The determination shown by Raqqa’s residents to bounce back is inspiring

Ruins of Raqqa

Ruins of Raqqa

Today, Raqqa lies in ruins. But civilians like Wasna Ahmad El Mahammad are committed to living and rebuild their house, as well as their city once again.

The North Syrian city, Raqqa, became free from the clutches of the Islamic State (IS) in October 2017. Today, Raqqa lies in ruins. But civilians like Wasna Ahmad El Mahammad are committed to living and rebuild their house, as well as their city once again. Her determination to bounce back, and get normalcy as well as dignity back in her life is inspiring.

Wasna insisted on taking a bullet in her head rather than running away

The jihadists took over the city in March 2013. It was home to around 240,000 residents before the devastation. Sadly, even the UN does not have accurate records as far as the casualty figures are concerned.

During the last five years, the world witnessed the struggle faced by Syrians fleeing their country and entering Europe as refugees. However, there were lakhs of others who preferred to stay back rather than leaving their homes to Islamic State terrorists. Wasna happens to be one of them.

Braveheart Wasna Mahammad deserves to be the ‘real’ face of brave women in the Muslim World

They threatened her, forced her to leave the house. They even occupied her neighbor’s house and made it their headquarters. The group labeled several individuals from the city as “Bashar al-Assad “regime thugs and killed them. Minorities (Yazidis) were targeted, and women, as well as children, were openly murdered. But, Wasna did not leave her house and refused to give up.

Wasna Mahammad

Wasna Mahammad

Under Islamic State rule, I feared the most for my eldest daughter. She is pretty, and I won’t let her out because I feared the IS would take her. Even while taking her to meet relatives, I always ensured all my daughters would be in full Sharia outfits and covered their face. The Islamic State often sent women to every house in the city to check if there are girls for marriage. People simply denied,” said Wasna Ahmad El Mahammad who had no other option but to run her husband’s grocery store after his death. She has six kids to look after.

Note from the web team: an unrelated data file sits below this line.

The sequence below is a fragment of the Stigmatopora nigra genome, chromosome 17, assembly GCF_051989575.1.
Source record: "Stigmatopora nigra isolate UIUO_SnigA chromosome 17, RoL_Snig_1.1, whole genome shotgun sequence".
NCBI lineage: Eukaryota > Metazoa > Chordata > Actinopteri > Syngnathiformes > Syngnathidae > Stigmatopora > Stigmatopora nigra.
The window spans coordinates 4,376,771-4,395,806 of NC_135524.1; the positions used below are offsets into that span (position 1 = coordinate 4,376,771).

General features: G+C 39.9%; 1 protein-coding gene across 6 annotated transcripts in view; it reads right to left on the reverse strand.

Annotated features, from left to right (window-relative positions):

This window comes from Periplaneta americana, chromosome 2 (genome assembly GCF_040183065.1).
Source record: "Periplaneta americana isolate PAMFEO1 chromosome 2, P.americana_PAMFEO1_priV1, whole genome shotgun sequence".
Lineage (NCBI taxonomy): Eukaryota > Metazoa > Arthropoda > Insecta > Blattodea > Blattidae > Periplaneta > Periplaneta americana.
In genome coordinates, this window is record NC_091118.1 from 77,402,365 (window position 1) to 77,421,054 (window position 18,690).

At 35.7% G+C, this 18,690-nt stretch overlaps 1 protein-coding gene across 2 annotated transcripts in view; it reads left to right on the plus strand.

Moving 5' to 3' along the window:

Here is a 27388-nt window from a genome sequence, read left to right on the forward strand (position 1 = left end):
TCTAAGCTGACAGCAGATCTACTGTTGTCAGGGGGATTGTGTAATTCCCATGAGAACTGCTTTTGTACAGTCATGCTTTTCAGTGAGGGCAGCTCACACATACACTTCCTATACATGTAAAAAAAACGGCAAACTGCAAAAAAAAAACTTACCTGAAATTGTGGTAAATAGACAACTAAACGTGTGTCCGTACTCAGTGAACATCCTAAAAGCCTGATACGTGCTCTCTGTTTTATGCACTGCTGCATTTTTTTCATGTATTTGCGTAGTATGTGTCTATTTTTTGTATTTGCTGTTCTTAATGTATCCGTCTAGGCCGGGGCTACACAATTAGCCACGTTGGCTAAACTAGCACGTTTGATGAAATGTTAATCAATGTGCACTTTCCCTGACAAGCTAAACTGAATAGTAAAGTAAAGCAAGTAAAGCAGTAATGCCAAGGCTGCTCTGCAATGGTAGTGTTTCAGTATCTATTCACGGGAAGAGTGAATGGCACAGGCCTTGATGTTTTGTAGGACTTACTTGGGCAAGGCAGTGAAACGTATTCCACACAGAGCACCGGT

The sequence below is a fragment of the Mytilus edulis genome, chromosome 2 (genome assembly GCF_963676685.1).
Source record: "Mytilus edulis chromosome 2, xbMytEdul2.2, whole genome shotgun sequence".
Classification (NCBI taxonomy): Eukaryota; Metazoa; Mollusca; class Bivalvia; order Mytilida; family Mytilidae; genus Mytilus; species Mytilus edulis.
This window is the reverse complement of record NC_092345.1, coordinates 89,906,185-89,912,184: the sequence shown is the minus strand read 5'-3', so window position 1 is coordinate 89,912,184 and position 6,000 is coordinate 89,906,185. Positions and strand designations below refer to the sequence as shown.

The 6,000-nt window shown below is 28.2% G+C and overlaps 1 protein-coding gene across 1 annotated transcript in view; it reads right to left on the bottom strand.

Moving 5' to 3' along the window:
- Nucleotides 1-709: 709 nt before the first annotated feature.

IS fighters kept on issuing threats, asked me to shut my shop, live on Islamic charity, or remarry one of their fighters. After I refused multiple times, they threatened they would take me to the religious police. I told them I would break a stick on their head. I rather take a bullet in my head instead of leaving my shop, town, and live somewhere as a refugee with my kids. One day, they came to my shop and slapped me. I told them if they were real men, they would have never attacked a woman. They mistreated us. They brought chaos and destruction with them. We were waiting day and night for our freedom, “said Wasna, who is looking forward to a new era. The documentary film “Ruins of Raqqa” highlights her struggle.

Thank God the children are fine; we can rebuild, and replace what was damaged.

Raqqa, a rubble city that everyone seems to ignore

Families who fled their city are slowly returning and doing their bit in cleaning the rubble piled on both sides of the roads. They are willing to take their chance in ruins. But, normalcy won’t return until destroyed bridges, roads, hospitals, schools are repaired and water, electricity supply gets restored.

The Islamic State triggered chaos and devastation. Further, the airstrikes carried out by the US, Russia, Britain, and other friendly forces to dislodge the ISIS destroyed the city’s infrastructure even further.

Unfortunately, besides other countries, even the UK and the United States are unwilling to help in reshaping the city.

Disarming landmines and explosives has become a routine task

Several men trained by the French Foreign Legion have joined the Kurdish forces. They have cleared combat training, explosives handling, and are even trained as squad marksman. But, the Kurdish commanders kept foreign fighters away from the frontline during the battle with the IS.

Jamie Williams, from Australia, is one of the foreigners who joined Kurdish forces and US troops to help them fight the Islamic State. He is a part of the group working with the Kurdish forces and helps in sweeping the city for unexploded shells, mortars, anti-personnel mines as well as explosive devices.

Before leaving Raqqa, the IS fighters placed mines in the houses. Almost every day, several civilians fall prey to these mines while they go home and try to reclaim, clean the debris in their houses. The explosives come in all sizes. Mines are often recovered from kids’ games, pillows inside ruins, refrigerators,” said Williams while interacting with journalists from Australia’s ABC Network.

Besides the small amount of American Stabilization Aid offered by the United States to run a few schools in Raqqa, there’s no other help received from the international community. The people from the city have started cleaning the cement debris themselves. Their determination to bounce back is inspiring.

Even young children with visible physical and emotional scars of war can be seen helping their parents to clean the rubble consisting of cement, shattered glass. They want normalcy and dignity back in their life.

It’s sad that the world has completely ignored the struggles and challenges that women like Wasna Mahammad have been bravely facing. On the other hand, so-called Muslim world women rights activist like Malala Yousafzai get spot-light, money, media coverage even though she lives in the UK but claims to work for women in Pakistan.

Author: Nitten Gokhaley

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